Nevertheless, there were also things that inevitably dragged it down. The Russian dialog was translated to really bad English, and the subtitles were presented with a small and repellent font.
The areas never had invisible walls. Instead the boundary of an area just stopped me with a message about not needing to go that far. This was actually fine with me. I’d much rather have such a message than an invisible wall, and it also understandable that our hero didn’t want to leave his friend behind.
Let’s talk about that friend. If I have to be honest, he was usually more of a nuisance than an actual benefit. He walked with a really slow pace, which was particularly annoying when restarting a level knowing exactly where to go. Sometimes he started commenting on something that I had to fix, whether I was right next to him or in the other end of the area.
His only real purpose was being part of the story and its cutscenes.
The game started with a head bobbing turned on that was so excessive that I immediately had to turn it off, and I’m usually not offended by those kind of things.
It took quite a while until I learned how to deal with medkits and food as the game tried to be subtle about hinting when it was time to use this. If I got low on health, more blood stains appeared in my notebook and maybe the screen also got blurry. Then double-clicking either type of icon would empty out the blood stains or make the screen clearer. Medikits logically gave more bang for the buck than food.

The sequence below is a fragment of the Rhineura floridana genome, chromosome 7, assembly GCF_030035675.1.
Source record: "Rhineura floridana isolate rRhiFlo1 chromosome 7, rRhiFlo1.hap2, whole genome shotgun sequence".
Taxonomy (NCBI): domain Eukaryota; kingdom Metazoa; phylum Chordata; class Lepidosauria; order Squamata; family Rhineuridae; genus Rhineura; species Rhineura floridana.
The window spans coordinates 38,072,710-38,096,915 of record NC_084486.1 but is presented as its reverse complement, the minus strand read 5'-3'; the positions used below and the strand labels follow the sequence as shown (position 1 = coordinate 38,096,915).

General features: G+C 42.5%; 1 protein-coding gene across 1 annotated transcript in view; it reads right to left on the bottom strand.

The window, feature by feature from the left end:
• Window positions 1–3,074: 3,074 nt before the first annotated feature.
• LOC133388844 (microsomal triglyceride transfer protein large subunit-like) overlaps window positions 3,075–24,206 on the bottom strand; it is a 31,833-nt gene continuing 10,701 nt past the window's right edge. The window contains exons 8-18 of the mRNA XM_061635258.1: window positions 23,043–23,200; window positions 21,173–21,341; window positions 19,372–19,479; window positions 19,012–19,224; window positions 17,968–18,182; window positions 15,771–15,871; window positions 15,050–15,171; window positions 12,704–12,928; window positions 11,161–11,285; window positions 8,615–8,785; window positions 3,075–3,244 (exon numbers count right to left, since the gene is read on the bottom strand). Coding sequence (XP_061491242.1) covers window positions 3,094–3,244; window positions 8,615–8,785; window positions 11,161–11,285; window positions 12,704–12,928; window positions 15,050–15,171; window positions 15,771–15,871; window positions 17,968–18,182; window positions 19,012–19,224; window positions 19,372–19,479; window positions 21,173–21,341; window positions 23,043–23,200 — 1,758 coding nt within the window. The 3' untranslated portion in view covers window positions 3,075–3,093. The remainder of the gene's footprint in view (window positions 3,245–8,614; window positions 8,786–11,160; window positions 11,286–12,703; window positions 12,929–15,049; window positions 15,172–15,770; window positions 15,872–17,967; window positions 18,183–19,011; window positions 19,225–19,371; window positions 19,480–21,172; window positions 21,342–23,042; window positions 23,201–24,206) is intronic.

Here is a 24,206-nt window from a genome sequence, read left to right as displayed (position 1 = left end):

The flashlight frequently started blinking for a second or two – probably to make me aware of the existence of batteries – but the actual degradation of the light intensity was actually very subtle.
Just like in the excellent Obduction that I completed recently, walking was almost useless – except of course when being wary about traps in door openings. Unfortunately the developers had implemented the really annoying realistic fatigue that occurs after a minute of sprinting. Pant, pant, pant.
A few times it started raining hard, and this created the effect of water streaming down either windows or the entire screen if I was outside myself.
The first action cutscene was running from a bear into a barn. My buddy shot it and we spent the night at a campfire. He sent me out to find a bucket and then get water from a well – and to learn for the first time how little loot the dilapidated houses actually had.
After finding a canister to use with a trolley, we drove for quite some distance on the railroads. Sometimes I had to turn the tracks and even push a carriage away. My buddy turned on some nice music on a radio. Sometimes we crashed right through branches lying on the rails. It was a surprisingly long trip.